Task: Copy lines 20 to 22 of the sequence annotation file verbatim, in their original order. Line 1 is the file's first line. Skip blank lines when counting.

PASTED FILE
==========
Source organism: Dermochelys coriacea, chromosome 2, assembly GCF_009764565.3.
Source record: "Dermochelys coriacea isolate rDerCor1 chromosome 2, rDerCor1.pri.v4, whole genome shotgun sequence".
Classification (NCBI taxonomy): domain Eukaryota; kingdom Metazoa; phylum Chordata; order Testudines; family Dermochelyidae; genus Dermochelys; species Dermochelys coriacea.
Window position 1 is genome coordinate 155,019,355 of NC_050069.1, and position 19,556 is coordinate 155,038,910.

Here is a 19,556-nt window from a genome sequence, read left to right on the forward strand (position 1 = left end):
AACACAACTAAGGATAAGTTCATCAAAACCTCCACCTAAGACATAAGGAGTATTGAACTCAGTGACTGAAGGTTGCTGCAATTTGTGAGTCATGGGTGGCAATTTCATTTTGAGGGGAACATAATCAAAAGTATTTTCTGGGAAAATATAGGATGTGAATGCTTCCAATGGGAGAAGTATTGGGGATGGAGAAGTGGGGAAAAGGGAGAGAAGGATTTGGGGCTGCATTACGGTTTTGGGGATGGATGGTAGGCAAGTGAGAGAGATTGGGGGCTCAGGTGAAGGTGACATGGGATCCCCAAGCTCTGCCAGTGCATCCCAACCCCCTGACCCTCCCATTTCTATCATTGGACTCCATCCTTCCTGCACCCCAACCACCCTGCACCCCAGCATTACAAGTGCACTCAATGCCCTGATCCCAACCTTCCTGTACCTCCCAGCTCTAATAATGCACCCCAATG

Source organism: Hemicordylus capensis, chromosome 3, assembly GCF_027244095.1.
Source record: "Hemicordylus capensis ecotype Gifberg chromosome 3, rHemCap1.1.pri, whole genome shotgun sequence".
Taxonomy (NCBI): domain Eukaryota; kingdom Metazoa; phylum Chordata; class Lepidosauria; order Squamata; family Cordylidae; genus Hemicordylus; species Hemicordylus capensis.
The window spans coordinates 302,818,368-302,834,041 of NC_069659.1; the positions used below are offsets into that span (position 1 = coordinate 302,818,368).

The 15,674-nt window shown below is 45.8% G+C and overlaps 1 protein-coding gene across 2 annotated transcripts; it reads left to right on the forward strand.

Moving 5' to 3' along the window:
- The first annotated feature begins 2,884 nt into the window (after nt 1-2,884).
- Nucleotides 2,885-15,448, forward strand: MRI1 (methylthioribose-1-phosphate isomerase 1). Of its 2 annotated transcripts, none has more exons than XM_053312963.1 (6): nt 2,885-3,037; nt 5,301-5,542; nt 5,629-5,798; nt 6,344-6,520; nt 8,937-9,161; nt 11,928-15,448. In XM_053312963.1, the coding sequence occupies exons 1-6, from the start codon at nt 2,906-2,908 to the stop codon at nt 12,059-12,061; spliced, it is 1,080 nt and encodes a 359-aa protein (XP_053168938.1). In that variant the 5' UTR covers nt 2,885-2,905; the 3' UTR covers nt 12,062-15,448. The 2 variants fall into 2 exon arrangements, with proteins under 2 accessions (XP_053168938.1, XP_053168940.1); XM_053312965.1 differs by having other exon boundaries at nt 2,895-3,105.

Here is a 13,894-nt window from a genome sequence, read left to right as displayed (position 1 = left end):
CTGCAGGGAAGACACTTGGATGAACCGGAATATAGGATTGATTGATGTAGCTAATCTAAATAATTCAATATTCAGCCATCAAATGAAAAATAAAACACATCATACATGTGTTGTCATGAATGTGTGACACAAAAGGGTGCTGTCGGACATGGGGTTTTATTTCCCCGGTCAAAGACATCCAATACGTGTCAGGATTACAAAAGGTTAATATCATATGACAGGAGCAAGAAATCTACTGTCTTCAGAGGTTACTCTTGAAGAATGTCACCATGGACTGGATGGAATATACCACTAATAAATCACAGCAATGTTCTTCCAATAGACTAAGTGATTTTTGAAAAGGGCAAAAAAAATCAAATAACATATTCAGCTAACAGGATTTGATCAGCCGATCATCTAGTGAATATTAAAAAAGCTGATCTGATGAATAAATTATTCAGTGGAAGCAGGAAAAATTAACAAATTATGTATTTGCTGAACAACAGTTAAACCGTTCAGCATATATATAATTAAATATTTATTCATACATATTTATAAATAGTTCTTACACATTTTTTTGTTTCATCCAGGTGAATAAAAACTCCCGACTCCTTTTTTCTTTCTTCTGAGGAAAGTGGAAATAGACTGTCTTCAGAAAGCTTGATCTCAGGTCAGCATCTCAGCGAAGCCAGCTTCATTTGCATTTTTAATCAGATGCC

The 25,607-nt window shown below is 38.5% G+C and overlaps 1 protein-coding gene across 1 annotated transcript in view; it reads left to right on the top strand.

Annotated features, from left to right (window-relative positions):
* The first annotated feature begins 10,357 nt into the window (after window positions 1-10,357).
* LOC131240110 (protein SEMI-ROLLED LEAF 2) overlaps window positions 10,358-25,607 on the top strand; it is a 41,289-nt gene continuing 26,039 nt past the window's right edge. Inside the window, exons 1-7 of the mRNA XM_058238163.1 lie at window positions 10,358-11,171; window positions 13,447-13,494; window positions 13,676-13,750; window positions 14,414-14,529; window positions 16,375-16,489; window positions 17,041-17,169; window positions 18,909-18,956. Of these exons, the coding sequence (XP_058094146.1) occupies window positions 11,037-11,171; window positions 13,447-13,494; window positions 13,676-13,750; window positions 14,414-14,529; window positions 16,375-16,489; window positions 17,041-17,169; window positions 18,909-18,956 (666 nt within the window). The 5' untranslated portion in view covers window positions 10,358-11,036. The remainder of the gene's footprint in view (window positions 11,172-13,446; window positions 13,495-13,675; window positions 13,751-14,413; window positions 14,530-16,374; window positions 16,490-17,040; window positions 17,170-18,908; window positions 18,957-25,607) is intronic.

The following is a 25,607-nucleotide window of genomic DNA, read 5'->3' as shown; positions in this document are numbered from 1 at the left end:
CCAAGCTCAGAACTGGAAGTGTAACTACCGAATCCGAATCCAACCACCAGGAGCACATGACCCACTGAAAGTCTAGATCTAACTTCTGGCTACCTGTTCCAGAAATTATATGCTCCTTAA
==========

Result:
* LOC131240110 (protein SEMI-ROLLED LEAF 2) overlaps window positions 10,358-25,607 on the top strand; it is a 41,289-nt gene continuing 26,039 nt past the window's right edge. Inside the window, exons 1-7 of the mRNA XM_058238163.1 lie at window positions 10,358-11,171; window positions 13,447-13,494; window positions 13,676-13,750; window positions 14,414-14,529; window positions 16,375-16,489; window positions 17,041-17,169; window positions 18,909-18,956. Of these exons, the coding sequence (XP_058094146.1) occupies window positions 11,037-11,171; window positions 13,447-13,494; window positions 13,676-13,750; window positions 14,414-14,529; window positions 16,375-16,489; window positions 17,041-17,169; window positions 18,909-18,956 (666 nt within the window). The 5' untranslated portion in view covers window positions 10,358-11,036. The remainder of the gene's footprint in view (window positions 11,172-13,446; window positions 13,495-13,675; window positions 13,751-14,413; window positions 14,530-16,374; window positions 16,490-17,040; window positions 17,170-18,908; window positions 18,957-25,607) is intronic.

The following is a 25,607-nucleotide window of genomic DNA, read 5'->3' as shown; positions in this document are numbered from 1 at the left end:
CCAAGCTCAGAACTGGAAGTGTAACTACCGAATCCGAATCCAACCACCAGGAGCACATGACCCACTGAAAGTCTAGATCTAACTTCTGGCTACCTGTTCCAGAAATTATATGCTCCTTAA